Most of us have a figure from a childhood that has shaped who we are as people today.
It might have been a kindly pastor, who nurtured our childhood questions and helped us affirm our faith. Or perhaps it was a school teacher, who took our potential and transformed it into something wonderful. It may even have been our parents, from whom we learnt the way we want our own lives to be.
Wherever this adult influence came from, it made a deep impression on our lives as adults. It helped us find our faith, learn to love, become a better person. We all have stories of the people who helped make us who we are.
Given the influence these people have on our lives, have you ever thought about making a more concerted effort to be such a person yourself?
Spreading Our Influence
If you believe you have lived a life where you have garnered experiences worth sharing (which we all have), then it’s worth thinking about taking that experience to the next generation.
There are ways and means of spreading our own story and helping others with it, but the most simplistic – and often the most effective – comes through becoming a leader within your church congregation.
How Can You Lead?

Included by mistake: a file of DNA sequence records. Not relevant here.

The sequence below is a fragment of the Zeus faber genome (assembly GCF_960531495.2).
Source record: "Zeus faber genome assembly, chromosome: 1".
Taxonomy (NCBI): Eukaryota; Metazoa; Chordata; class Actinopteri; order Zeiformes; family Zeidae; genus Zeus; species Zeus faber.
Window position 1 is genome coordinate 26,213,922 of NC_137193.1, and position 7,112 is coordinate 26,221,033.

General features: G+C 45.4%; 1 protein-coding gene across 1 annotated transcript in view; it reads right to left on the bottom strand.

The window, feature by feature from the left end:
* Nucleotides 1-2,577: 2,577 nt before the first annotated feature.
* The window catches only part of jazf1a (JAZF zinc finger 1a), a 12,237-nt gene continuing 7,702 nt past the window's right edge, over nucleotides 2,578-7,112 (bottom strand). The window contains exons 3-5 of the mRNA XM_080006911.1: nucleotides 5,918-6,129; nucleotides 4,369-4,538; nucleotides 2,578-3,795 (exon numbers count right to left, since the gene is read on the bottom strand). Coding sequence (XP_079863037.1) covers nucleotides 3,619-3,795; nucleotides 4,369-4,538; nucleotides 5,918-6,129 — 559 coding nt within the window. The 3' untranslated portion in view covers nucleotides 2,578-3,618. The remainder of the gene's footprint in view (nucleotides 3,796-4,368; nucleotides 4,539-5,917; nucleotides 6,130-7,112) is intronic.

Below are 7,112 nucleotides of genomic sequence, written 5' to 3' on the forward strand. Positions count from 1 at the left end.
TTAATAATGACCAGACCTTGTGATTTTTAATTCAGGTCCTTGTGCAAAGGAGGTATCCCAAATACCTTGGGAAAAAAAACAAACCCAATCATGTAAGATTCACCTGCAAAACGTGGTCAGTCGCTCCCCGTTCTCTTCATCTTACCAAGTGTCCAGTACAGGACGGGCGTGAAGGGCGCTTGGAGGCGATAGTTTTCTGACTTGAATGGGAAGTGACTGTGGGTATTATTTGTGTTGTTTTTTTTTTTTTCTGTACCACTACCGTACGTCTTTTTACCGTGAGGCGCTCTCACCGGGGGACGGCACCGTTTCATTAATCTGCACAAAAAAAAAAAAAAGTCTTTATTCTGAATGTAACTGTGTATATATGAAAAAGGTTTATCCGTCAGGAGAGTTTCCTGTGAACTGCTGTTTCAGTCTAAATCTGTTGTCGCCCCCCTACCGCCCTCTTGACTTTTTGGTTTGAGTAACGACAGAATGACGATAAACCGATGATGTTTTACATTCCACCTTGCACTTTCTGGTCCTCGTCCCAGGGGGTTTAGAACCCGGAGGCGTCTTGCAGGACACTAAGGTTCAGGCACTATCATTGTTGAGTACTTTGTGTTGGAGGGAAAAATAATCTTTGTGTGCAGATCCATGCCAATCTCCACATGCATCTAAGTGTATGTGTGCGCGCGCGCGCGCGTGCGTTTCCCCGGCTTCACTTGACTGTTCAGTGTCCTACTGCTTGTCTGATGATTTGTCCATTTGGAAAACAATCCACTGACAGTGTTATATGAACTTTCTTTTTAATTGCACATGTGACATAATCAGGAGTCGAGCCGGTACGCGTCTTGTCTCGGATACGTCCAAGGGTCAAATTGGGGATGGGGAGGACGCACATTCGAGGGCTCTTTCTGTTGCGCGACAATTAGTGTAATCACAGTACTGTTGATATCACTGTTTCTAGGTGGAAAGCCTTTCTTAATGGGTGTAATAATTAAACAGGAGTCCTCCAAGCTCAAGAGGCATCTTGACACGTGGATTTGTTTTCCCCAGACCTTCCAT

The most obvious form of leadership is often not the one that seems to be particularly involved in leading! Sometimes, leadership just comes from being, having an influence, living your life and encouraging others to do the same.
If your church doesn’t have a bible study group aimed specifically at children, then this is a wonderful place to begin. Children should be encouraged to read the word for themselves, discuss matters, ask questions, and satisfy their own thirst for knowledge.
You can extend this to being involved in all other church activities that don’t involve direct services. That could be helping to organize youth mission trip locations or offering a helping hand when the need arises for volunteers for fundraising. This should give you a chance to be a recognizable face in your congregation and – ideally – someone that others will begin to look up to.
If you were to be viewed in any way by members of your congregation – young and old – then the ideal to strive for is openness. You want to aim to be the person that others think they can talk to, ask advice of, solicit opinion from. This is the most direct route to being able to be that formative figure who helps others on their own path; not through asserting your authority, but by being open to anyone who might need your help.
The wonderful thing about these behaviors is that not only will you be able to have a guiding hand on lives, but it will also affirm your own faith and good works. There is a peace to be found in being charitable, being involved, and helping others – one that it might just be time to make the effort to find.